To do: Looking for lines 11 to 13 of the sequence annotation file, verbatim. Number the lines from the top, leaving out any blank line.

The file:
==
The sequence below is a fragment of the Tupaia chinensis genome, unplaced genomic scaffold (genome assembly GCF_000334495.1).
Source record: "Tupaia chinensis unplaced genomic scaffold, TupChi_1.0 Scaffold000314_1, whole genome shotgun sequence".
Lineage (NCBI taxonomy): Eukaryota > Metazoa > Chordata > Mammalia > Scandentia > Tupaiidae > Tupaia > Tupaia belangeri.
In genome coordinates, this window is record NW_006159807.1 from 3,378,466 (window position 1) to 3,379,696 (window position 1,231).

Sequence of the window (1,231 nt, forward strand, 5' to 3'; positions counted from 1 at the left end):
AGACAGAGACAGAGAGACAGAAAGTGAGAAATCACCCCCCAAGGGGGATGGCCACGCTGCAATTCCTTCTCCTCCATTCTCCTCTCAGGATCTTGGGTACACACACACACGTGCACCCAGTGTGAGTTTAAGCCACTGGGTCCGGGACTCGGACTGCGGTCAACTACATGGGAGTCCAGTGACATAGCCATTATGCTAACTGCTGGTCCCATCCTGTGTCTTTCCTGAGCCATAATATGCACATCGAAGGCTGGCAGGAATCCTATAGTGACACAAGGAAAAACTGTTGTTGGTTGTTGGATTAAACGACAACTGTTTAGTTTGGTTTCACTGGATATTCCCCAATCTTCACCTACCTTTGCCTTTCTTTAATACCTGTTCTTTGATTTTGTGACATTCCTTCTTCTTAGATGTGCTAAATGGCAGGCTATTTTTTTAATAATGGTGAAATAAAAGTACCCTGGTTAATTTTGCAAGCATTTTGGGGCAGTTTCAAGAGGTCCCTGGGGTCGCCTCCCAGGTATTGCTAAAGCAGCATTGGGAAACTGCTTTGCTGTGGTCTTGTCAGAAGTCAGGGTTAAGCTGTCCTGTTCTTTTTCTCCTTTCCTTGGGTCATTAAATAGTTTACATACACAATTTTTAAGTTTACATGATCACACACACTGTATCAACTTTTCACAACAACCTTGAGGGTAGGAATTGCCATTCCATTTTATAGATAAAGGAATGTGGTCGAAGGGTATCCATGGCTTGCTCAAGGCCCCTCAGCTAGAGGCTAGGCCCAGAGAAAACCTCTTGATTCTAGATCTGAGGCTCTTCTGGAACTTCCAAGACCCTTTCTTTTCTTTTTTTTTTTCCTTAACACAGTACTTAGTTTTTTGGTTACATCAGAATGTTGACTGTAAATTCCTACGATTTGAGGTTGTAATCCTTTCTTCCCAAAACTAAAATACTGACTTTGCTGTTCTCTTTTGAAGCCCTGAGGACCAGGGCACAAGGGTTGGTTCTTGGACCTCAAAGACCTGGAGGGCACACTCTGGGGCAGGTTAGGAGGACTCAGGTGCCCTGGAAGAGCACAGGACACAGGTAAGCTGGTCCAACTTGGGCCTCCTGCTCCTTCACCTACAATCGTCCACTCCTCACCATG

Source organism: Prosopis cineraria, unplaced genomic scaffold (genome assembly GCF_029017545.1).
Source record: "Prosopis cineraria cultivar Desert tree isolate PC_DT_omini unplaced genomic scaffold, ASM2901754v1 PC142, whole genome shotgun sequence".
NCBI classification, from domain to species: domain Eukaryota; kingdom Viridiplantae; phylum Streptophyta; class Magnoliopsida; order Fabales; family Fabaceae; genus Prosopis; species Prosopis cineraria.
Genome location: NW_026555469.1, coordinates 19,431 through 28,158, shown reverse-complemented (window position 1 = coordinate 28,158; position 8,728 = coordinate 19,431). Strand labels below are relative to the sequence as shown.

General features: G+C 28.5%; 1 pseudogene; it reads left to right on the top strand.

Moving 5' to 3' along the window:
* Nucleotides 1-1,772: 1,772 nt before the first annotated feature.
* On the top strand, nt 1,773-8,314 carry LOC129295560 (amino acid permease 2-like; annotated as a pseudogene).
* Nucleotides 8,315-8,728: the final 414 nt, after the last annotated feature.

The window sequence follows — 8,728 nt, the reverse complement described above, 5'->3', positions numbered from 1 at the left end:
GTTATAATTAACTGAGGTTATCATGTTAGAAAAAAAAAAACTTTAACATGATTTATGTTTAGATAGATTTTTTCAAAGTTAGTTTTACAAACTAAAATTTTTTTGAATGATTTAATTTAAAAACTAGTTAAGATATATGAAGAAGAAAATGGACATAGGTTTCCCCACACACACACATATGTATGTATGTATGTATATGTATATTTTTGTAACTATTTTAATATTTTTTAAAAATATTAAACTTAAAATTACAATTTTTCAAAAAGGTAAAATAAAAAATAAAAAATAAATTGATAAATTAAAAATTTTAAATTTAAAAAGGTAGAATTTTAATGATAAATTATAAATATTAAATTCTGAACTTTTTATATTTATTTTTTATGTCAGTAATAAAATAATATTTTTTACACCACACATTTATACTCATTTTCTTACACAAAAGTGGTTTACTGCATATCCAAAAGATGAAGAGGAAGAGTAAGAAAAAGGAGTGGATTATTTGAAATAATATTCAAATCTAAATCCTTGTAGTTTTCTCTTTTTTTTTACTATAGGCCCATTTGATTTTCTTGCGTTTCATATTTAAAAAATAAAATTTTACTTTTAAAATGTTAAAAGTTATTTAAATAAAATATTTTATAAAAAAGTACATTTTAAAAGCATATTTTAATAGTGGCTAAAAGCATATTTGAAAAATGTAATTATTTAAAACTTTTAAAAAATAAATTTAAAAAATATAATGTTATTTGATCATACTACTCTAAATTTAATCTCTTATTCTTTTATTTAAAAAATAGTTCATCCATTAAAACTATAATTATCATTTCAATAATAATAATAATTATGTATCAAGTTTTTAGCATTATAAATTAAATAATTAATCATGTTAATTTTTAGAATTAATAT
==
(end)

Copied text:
General features: G+C 28.5%; 1 pseudogene; it reads left to right on the top strand.

Moving 5' to 3' along the window:
* Nucleotides 1-1,772: 1,772 nt before the first annotated feature.